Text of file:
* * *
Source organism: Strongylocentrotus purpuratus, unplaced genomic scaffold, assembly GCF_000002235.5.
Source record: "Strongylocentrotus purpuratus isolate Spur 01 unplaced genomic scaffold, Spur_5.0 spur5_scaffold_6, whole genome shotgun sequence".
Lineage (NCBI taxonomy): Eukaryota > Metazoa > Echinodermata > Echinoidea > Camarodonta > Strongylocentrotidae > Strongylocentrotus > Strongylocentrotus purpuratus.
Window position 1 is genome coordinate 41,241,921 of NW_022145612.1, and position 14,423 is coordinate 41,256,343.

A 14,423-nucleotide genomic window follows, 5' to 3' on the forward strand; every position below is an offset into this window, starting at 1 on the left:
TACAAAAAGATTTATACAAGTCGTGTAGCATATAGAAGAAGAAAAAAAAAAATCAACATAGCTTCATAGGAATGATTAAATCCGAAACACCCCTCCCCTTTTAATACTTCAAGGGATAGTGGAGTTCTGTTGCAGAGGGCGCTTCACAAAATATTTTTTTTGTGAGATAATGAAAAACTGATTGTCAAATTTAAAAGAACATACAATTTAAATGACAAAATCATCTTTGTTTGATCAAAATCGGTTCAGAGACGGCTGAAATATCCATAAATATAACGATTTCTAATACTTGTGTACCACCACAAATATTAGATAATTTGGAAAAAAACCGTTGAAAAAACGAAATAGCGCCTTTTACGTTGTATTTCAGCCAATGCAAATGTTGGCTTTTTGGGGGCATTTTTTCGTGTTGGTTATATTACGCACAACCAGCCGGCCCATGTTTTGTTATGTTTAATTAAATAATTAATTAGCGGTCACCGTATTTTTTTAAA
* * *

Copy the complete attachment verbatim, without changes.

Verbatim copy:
Source organism: Strongylocentrotus purpuratus, unplaced genomic scaffold, assembly GCF_000002235.5.
Source record: "Strongylocentrotus purpuratus isolate Spur 01 unplaced genomic scaffold, Spur_5.0 spur5_scaffold_6, whole genome shotgun sequence".
Lineage (NCBI taxonomy): Eukaryota > Metazoa > Echinodermata > Echinoidea > Camarodonta > Strongylocentrotidae > Strongylocentrotus > Strongylocentrotus purpuratus.
Window position 1 is genome coordinate 41,241,921 of NW_022145612.1, and position 14,423 is coordinate 41,256,343.

A 14,423-nucleotide genomic window follows, 5' to 3' on the forward strand; every position below is an offset into this window, starting at 1 on the left:
TACAAAAAGATTTATACAAGTCGTGTAGCATATAGAAGAAGAAAAAAAAAAATCAACATAGCTTCATAGGAATGATTAAATCCGAAACACCCCTCCCCTTTTAATACTTCAAGGGATAGTGGAGTTCTGTTGCAGAGGGCGCTTCACAAAATATTTTTTTTGTGAGATAATGAAAAACTGATTGTCAAATTTAAAAGAACATACAATTTAAATGACAAAATCATCTTTGTTTGATCAAAATCGGTTCAGAGACGGCTGAAATATCCATAAATATAACGATTTCTAATACTTGTGTACCACCACAAATATTAGATAATTTGGAAAAAAACCGTTGAAAAAACGAAATAGCGCCTTTTACGTTGTATTTCAGCCAATGCAAATGTTGGCTTTTTGGGGGCATTTTTTCGTGTTGGTTATATTACGCACAACCAGCCGGCCCATGTTTTGTTATGTTTAATTAAATAATTAATTAGCGGTCACCGTATTTTTTTAAA